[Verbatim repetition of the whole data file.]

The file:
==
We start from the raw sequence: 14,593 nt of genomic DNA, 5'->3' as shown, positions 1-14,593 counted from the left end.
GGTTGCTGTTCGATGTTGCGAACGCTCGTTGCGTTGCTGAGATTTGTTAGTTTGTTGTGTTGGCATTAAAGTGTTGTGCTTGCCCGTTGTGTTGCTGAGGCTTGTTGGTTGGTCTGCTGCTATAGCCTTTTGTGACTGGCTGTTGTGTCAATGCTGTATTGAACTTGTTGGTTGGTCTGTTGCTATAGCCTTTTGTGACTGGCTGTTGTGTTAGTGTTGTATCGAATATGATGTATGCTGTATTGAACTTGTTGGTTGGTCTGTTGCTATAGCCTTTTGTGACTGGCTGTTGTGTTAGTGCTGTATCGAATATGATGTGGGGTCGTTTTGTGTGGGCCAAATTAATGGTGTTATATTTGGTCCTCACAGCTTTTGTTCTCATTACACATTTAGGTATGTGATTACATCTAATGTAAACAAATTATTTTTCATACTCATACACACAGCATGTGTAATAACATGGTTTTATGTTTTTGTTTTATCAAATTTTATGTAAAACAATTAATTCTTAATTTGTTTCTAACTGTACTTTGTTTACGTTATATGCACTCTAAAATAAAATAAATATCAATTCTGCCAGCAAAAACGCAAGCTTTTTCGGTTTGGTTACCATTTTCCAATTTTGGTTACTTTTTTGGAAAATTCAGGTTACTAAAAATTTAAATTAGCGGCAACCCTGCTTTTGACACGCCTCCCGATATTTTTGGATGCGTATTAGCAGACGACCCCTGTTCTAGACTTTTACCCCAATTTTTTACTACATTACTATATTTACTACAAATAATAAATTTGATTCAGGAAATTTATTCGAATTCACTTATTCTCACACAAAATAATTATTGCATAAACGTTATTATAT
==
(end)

We start from the raw sequence: 14,593 nt of genomic DNA, 5'->3' as shown, positions 1-14,593 counted from the left end.
GGTTGCTGTTCGATGTTGCGAACGCTCGTTGCGTTGCTGAGATTTGTTAGTTTGTTGTGTTGGCATTAAAGTGTTGTGCTTGCCCGTTGTGTTGCTGAGGCTTGTTGGTTGGTCTGCTGCTATAGCCTTTTGTGACTGGCTGTTGTGTCAATGCTGTATTGAACTTGTTGGTTGGTCTGTTGCTATAGCCTTTTGTGACTGGCTGTTGTGTTAGTGTTGTATCGAATATGATGTATGCTGTATTGAACTTGTTGGTTGGTCTGTTGCTATAGCCTTTTGTGACTGGCTGTTGTGTTAGTGCTGTATCGAATATGATGTGGGGTCGTTTTGTGTGGGCCAAATTAATGGTGTTATATTTGGTCCTCACAGCTTTTGTTCTCATTACACATTTAGGTATGTGATTACATCTAATGTAAACAAATTATTTTTCATACTCATACACACAGCATGTGTAATAACATGGTTTTATGTTTTTGTTTTATCAAATTTTATGTAAAACAATTAATTCTTAATTTGTTTCTAACTGTACTTTGTTTACGTTATATGCACTCTAAAATAAAATAAATATCAATTCTGCCAGCAAAAACGCAAGCTTTTTCGGTTTGGTTACCATTTTCCAATTTTGGTTACTTTTTTGGAAAATTCAGGTTACTAAAAATTTAAATTAGCGGCAACCCTGCTTTTGACACGCCTCCCGATATTTTTGGATGCGTATTAGCAGACGACCCCTGTTCTAGACTTTTACCCCAATTTTTTACTACATTACTATATTTACTACAAATAATAAATTTGATTCAGGAAATTTATTCGAATTCACTTATTCTCACACAAAATAATTATTGCATAAACGTTATTATAT